In her statement she said;

“He had to go through two separate outpatient and inpatient treatments and relapses before our insurance would cover the residential program he so desperately needed.”


She went on to say how the War on Drugs is continuing to criminalize people who should be getting medical treatment not punished. She also went to to acknowledge that the federal government has taken note of the epidemic.

“That leaves us, the states, to right the wrongs of a war on drugs that has done nothing to address the issues that drive this health crisis, while our prisons and our foster care systems are filled to capacity with its victims, I know that you have held several sessions on the opioid crisis to date, and I applaud this committee for taking such a close, thoughtful look at the issue.”


In 2017 President Donald Trump declared the Opioid Epidemic a national crisis, claiming that his administration would take on the epidemic head on. The White House also recently proposed $13 billion in new funding for treatment with the Department of Health.

U.S. Secretary of State cancels Kenya trip due to falling ill

According to Reuters Rex Tillerson, who is the Secretary of State, has canceled events scheduled for Saturday due to not feeling well. This was announced by the State Departments spokesman, Steve Goldstein.


“The secretary is not feeling well after a long couple days working on major issues back home such as North Korea and has canceled his events for the day.”


Currently no other details have been released at this time to the public. The illness isn’t life threatening that we know of, and will keep the story updated if more information comes out.


Featured photo via Foreign Policy

Barack Obamas “Presidential Library” causes low income areas Home Values to sky rocket

At the beginning, hearing that former President Barack Obamas Presidential library would be on the South side of Chicago in Woodlawn, many hoped it would create jobs and benefit the community. But this simply was no the case for the situation when renters in the area saw their Home Values rocket.

The OPC is anticipated to bring a major jolt of investment to that part of the city: According to the Obama Foundation, the center will have a $339 million economic impact during construction, and $177 million annually from the three-building campus once it opens. An economic assessment by the Obama Foundation predicted the center would generate close to 5,000 jobs during construction and about 2,500 jobs after it opens, projecting a total economic impact of $3.1 billion through its first decade.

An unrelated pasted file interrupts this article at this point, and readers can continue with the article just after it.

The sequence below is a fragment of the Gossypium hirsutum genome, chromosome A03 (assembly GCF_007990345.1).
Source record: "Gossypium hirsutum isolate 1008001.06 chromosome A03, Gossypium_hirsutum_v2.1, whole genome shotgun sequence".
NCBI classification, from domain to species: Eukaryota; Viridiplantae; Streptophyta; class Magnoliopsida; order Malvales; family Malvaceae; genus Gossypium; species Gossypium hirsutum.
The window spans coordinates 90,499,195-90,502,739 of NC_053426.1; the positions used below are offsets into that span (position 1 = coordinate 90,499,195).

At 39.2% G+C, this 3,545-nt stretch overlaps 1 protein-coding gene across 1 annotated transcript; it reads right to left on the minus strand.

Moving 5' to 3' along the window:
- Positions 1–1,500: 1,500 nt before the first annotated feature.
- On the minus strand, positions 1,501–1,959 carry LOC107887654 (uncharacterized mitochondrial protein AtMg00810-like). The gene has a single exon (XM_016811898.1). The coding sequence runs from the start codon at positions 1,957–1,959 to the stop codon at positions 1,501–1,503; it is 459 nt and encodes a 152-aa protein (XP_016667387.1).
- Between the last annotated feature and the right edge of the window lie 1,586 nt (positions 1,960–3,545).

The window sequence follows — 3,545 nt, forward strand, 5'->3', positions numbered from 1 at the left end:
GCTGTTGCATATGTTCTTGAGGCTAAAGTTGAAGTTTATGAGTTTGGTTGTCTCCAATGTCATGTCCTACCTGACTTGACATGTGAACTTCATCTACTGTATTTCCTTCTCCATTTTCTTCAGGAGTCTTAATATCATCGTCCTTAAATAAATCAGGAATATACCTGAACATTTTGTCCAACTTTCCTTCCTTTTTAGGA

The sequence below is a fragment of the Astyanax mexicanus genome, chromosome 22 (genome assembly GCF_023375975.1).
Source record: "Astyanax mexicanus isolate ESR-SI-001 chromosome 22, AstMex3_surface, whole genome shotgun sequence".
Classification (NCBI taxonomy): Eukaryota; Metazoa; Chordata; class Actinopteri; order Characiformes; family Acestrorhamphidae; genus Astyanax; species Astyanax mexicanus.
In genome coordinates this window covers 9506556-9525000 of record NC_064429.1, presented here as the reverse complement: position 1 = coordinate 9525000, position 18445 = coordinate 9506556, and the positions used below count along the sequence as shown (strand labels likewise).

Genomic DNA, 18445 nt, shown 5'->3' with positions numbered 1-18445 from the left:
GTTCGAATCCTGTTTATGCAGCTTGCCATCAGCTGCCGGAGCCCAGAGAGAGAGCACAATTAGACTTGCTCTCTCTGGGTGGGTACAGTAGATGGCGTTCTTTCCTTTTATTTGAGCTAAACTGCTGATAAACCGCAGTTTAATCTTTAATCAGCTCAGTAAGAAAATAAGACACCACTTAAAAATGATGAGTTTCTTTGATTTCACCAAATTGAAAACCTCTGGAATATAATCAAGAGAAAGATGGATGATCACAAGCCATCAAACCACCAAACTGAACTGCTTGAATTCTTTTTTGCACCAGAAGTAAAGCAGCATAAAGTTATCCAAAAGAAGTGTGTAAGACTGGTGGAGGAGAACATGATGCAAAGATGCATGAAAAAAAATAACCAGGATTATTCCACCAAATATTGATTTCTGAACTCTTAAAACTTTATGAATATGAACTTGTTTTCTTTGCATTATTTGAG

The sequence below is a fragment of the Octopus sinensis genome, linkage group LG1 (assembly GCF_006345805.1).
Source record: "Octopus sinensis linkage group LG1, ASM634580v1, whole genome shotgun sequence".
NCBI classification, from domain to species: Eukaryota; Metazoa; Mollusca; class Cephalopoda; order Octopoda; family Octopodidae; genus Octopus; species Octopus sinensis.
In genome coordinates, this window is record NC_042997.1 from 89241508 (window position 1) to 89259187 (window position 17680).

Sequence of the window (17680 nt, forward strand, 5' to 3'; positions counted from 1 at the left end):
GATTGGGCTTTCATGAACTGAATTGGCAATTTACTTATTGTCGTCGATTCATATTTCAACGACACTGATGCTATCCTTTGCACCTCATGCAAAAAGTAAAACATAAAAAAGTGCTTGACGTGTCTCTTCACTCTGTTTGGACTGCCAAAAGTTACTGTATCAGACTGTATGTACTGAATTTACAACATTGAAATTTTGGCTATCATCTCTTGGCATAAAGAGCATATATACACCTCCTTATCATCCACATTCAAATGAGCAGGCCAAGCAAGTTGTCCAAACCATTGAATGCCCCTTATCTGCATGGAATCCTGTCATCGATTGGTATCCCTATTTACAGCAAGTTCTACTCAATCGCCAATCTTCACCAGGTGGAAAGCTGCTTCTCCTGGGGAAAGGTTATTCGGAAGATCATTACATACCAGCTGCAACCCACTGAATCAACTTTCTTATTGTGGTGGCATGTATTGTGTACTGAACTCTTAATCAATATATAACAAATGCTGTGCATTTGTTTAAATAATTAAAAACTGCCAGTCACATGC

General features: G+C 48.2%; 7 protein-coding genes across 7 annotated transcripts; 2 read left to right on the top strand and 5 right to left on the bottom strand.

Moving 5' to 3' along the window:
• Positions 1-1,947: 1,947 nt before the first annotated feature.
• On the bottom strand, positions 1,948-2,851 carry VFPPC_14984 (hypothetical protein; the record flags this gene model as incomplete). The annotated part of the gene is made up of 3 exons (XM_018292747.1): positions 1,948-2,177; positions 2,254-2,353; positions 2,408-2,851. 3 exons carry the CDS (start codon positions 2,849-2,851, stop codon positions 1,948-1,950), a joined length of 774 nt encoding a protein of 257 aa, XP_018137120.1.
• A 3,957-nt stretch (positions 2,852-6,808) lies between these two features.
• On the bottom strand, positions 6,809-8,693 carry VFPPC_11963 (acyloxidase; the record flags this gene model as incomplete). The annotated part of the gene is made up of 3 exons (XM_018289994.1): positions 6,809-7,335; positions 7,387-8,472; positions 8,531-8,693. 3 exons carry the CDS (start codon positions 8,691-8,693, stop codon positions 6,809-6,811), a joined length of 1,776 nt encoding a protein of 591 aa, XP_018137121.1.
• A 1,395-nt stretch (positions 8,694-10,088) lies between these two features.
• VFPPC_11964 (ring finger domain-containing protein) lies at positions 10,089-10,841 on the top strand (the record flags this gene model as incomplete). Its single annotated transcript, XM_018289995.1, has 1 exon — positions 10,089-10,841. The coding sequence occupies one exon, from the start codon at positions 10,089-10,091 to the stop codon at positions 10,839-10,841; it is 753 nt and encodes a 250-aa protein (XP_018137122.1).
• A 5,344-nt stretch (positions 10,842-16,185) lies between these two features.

However, that doesn’t solve the issue of renters not being able to afford their rent. Woodlawn is one of the hottest real estate markets in the country, according to estimates by real estate brokerage Redfin.

Redfin reported in 2017 that between February and July, Woodlawn had the third-highest increase in estimated home values compared to that of its metro area in the country.

Redfin estimates home values went up by 23 percent in the first six months of the year, a rate far faster than the 4.6 percent increase in value for the Chicago area as a whole.

Speculation about the construction of the Obama Presidential Center in nearby Jackson Park at the northeast corner of the neighborhood might be driving some of the change.

But Woodlawn had one of the lowest median home prices on the list at $133,800, and one of the lowest percentages of homes selling over list price, at 22 percent.

That may all show that the market in Woodlawn is heating up, but not overheating like North Shoreview in San Franciso, No. 7 on the list, where the median home price is now more than $1 million, and 95 percent of homes sell for more than the asking price.

U.S. Census numbers from last year showed the neighborhood is growing in population again for the first time in decades, driven by an influx of young black families.


Barack Obama stated that the purpose for his library is to inspire visitors and locals “to make a positive change in their communities,” yet the project has already begun to alienate the very community it’s meant to change.

When it’s finished, the center will include a community garden, a “test kitchen,” and a recording studio where visitors will be able to “create their own songs, speeches, short films, and interviews,” according to the Foundation’s website.

But residents from the neighborhood have said multiple times that they do not want any of that. They want their public park, their low-cost housing, and their culture. They want their elected officials to listen when they want to be heard, residents continue to ignored while their communities are destroyed.


It seems that Obama is once again taking executive power for granted: His library will neither contain his presidential documents, which have all been digitized, nor be administered by the National Archives and Records Administration , the two elements that are required for a official presidential library.

In fact, the Obama Foundation has even named it the Obama Presidential “Center,” and the only books it may possibly contain would come from the Chicago Public Library.